Image 12-07-11

Larva 2 in a re-folded leaf with frass and damage upon on other embryo 1 clone plants in the greenhouse.

Image 12-07-11 Larva 2 upclose and still in larval form.

Although mentioned at the very bottom of this page, Erannis tiliaria is most likely not a candidate for this inchworm, although pigmentation was similar.  However, after researching for a looper which manifests itself in larval form late in the fall, I have found one which may match, but as mentioned below too, an adult moth will make identification much easier.  Being multivoltine (many generations per year) the Omnivorous Looper, Sabulodes aegrotata, appears to somewhat match (UC IPM information on this) in both size and pigmentation throughout the various larval instar stages.  In addition, it is noted from reading (TAMU information on this) that there is a probability that these could also be pollinators for P. x stenopetala, as moths are generally attracted to white flowers with sweet scents and, white with a gardenia-like in scent, embryo 1 most definitely matches that description, as does embryo 2, as well, but it doesn't have as strong of a scent as does its sibling.

Image 12-04-11

Almost fully elongated length is approximately 2.25 inches.  Fully stretched in a video (not shown) ~2.5 inches.

Image 12-03-11 Purple hue is from LEDs.  Length now longer than 2"- Penultimate instar stage?

Image 12-01-11 Caught out while feeding during the day and upon one of the "home" leaves.

Image 12-01-11 Just heading back into silk pouch after being bothered and is rather camera shy.

Image 10-21-11 Shown for comparison of larvae stages.

Note the damage upon the immature leaf margin.  That was pretty much all they did to this P. rubra, not finding it tasty and I did not remove them from this plant, curious to see what they would do.  It was not a blooming plant.  The black stripe is consistent, although I am uncertain whether it is just pigment or what.  Although I have limited experience monitoring traps in the field for lepidoptera, I am most unfamiliar, for now, with their internal anatomy during larval stage.

Image 11-30-11

One missed and still in the greenhouse and it is a sibling of the larger one shown further down who is in the house.

Another e1 clone which they apparently prefer to both munch and house themselves upon.  The above image shows damage and the leaf still folded/tied together prior to opening for photos.  Since this one is upon a non-blooming clone, their preference as to blooming versus non-blooming is uncertain, though most have been found upon blooming plants.  The one shown further down which was trapped briefly in the mesh bag started out on an e2 clone, and both of these appear to prefer e1 clones to the e2 clones, as each has the ability to feed upon those but chose not to, although proximity to the e2 clones for the greenhouse occupant is not quite as close as it is for the one in the house whose leaves between e1 and e2 clones overlap and touch.  Even though missed until now, this smaller version of the pampered one inside will now too be under observation and already it is interesting to note the differences both in body size and stages of pigmentation, presumably in response to the different climates presented during the past few weeks (greenhouse versus house).

An up-close view 11-29-11

Pigmentation along dorsal/lateral sides appears to be starting to fade.  11-29-11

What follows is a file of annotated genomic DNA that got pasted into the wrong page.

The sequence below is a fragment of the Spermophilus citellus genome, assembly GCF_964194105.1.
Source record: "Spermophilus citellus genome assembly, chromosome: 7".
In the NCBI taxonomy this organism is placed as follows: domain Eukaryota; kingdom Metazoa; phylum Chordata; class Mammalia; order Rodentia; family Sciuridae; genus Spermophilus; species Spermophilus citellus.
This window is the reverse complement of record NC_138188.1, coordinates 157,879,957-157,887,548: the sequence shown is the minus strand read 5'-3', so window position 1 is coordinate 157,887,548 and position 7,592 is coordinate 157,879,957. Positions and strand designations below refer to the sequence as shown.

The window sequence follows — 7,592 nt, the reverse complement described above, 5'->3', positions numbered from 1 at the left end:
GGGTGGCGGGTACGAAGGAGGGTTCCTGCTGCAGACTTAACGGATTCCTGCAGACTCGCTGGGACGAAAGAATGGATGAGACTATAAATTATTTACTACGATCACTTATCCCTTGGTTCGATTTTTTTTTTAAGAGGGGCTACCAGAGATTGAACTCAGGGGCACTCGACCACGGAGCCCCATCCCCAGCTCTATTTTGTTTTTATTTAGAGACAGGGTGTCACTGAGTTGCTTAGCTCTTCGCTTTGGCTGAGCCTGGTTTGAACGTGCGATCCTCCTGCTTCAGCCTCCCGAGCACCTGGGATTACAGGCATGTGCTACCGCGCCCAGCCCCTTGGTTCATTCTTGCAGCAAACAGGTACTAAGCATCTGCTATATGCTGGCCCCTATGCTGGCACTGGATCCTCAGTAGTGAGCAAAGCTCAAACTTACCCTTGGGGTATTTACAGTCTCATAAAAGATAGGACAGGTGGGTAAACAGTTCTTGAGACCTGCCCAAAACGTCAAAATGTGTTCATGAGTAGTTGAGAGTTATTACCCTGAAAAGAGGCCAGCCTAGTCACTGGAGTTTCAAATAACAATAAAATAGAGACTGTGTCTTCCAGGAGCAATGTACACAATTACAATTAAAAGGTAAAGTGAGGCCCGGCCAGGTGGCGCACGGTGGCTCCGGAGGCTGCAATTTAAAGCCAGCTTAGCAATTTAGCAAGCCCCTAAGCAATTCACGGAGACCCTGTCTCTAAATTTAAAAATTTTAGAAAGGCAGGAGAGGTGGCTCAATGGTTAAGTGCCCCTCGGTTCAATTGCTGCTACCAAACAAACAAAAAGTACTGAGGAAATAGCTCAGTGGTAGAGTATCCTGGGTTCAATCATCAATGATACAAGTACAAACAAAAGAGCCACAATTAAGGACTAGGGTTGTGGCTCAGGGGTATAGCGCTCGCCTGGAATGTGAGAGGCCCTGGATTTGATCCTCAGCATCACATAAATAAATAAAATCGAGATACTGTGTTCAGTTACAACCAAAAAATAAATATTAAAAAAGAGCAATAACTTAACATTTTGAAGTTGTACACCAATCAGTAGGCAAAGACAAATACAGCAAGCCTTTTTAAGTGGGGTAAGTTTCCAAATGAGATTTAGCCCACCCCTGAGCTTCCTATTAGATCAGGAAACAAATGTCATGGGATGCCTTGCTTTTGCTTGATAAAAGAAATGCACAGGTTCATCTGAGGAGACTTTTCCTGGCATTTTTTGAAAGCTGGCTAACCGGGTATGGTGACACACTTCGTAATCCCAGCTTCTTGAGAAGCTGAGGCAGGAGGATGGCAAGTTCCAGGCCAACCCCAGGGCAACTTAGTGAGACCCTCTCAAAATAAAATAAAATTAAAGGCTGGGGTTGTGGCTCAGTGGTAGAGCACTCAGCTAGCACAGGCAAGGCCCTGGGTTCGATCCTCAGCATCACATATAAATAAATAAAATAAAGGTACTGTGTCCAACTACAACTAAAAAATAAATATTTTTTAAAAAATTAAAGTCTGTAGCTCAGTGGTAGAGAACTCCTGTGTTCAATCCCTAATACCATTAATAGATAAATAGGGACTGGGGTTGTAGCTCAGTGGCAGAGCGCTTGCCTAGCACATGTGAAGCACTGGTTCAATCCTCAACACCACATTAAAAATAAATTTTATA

This silk pocket is were it returns after browsing/grazing during the 8 hour dark period.

A stowaway, discovered 11-26-11 - much larger in size now too!

Although it was thought this particular subject of study was over for the season, it is most fortunate that even with insecticidal soap spray treatment which this plant, a clone of embryo 1, was well rinsed with, something survived and is allowing for further study.  The plant (an embryo 2 clone) having the mesh bag over the leaf (which this one escaped) was only soaped in areas which did not directly affect the bagged leaf.  Presuming that it doesn't decided to try and find another spot to host in my house, and the cat doesn't discover this one crawling around and eats it, then once this larva enters pupa stage, it is going into something which hopefully will be conducive to pupation and eventual emergence within a confined area, so a possible id can be made.  It should be noted that although this clone of embryo 1 has leaves which touch the adjacent plant, a clone of embryo 2 which was next to one which this larva started on, it doesn't appear to much like embryo 2 leaf tissues, having only digested those from this particular clone so far while inside the house.  As well, those clones from both embryos which are in the greenhouse show no damage, whatsoever, with only the blooming plants (all three indoors now) of Plumeria x stenopetala showing significant damage (a P. rubra, although slightly infested, wasn't for long and minimal damage occurred on an emerging leaf margins earlier this year) and is an indication of preference not only to species but only those in bloom too, whether just with initial bloom clusters forming or actual open blooms.

Damage which has occurred after being moved indoors.

Frass amongst the leaf litter from the caterpillar who is now reaching 2 inches in length.

Image 10-30-11

This little pest has just made itself tucked in and comfortable upon one of the clones of Plumeria x stenopetala embryo 2.  This particular plant has two forming bloom clusters.

Zoomed out showing feeding damage.

Captured in a fruit stained mesh bag.

Another angle showing the two forming bloom clusters.  Presuming that it will go through the pupa stage, an identification perhaps can be made. Although this larva appears similar to Erannis tiliaria, an adult moth would provide verification.